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That Complex Process Called Homebuying

Home valuesA significant number of consumers are interested in buying a home. But they find homeownership beyond reach, according to a NeighborWorks America survey.

The organization's National Homeownership Survey revealed that 70% of U.S. adults felt that "buying a home is complicated." However, 76% of those surveyed agreed that owning a home "increases a person's financial stability." In fact, half of these respondents said that they would feel "less financially successful" if they never owned a home.

The survey also indicated that the road to ownership was particularly fraught with hardships for minority communities. Additionally, close to one-third of the population (30%) "is not confident in their ability to withstand a financial emergency, particularly minorities (34%).

The belief that they lacked the financial planning skills and knowledge was a key factor that's keeping these communities (especially African Americans and Hispanics) away from homeownership. "As a result, the gap between homeownership and renting still exceeds the overall national average," the survey said.

It indicated that two-thirds of the general population across the U.S. owns a home, compared to one-in-four who rent; among black and Hispanic adults, the gap between owning and renting is much closer with 49% owning a home and 40% renting one.

This demographic, the survey found, was also more open to learning about financial planning skills to achieve their American Dream. Sixty percent Black and Hispanic adults expressed more interest in financial planning classes than the general population (40%). This population is also more likely (29%) than the general population (20%) to be aware of education programs in their communities that provide information to potential buyers about the homebuying process.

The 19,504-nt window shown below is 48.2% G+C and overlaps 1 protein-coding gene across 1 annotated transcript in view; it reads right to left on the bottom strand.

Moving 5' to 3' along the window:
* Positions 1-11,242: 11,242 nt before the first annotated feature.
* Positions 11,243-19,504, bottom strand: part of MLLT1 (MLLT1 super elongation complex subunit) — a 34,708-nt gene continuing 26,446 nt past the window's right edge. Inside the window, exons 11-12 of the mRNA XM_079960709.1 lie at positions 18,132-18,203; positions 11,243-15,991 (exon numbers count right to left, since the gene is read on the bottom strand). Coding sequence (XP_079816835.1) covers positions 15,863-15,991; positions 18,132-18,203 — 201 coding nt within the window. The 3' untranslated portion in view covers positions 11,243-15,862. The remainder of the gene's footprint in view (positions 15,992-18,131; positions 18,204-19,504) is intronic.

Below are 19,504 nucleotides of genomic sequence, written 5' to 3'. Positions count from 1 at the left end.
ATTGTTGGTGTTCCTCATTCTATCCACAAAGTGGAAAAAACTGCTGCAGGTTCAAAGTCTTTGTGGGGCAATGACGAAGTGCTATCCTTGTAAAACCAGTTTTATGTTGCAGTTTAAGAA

But other financial obligations keep coming in the way of homeownership. While 30% of those surveyed said they are not confident in their ability to withstand a financial emergency, 34% of black and Hispanic adults expressed this lack of confidence, the survey found.

Twenty-one percent of black adults said their most important financial goal for 2019 was to pay bills and everyday expenses, with 6% saving for a home as their No. 1 financial goal. Among Hispanics, 20% said paying down credit card debt was their top financial goal for 2019 with merely 8% of this demographic ranking saving for a down payment to buy a home as most important.

Click here to read the full survey.

About Author: Radhika Ojha

Radhika Ojha is an independent writer and editor. A former Online Editor and currently a reporter for MReport, she is a graduate of the University of Pune, India, where she received her B.A. in Commerce with a concentration in Accounting and Marketing and an M.A. in Mass Communication. Upon completion of her master’s degree, Ojha worked at a national English daily publication in India (The Indian Express) where she was a staff writer in the cultural and arts features section. Ojha also worked as Principal Correspondent at HT Media Ltd and at Honeywell as an executive in corporate communications. She and her husband currently reside in Houston, Texas.
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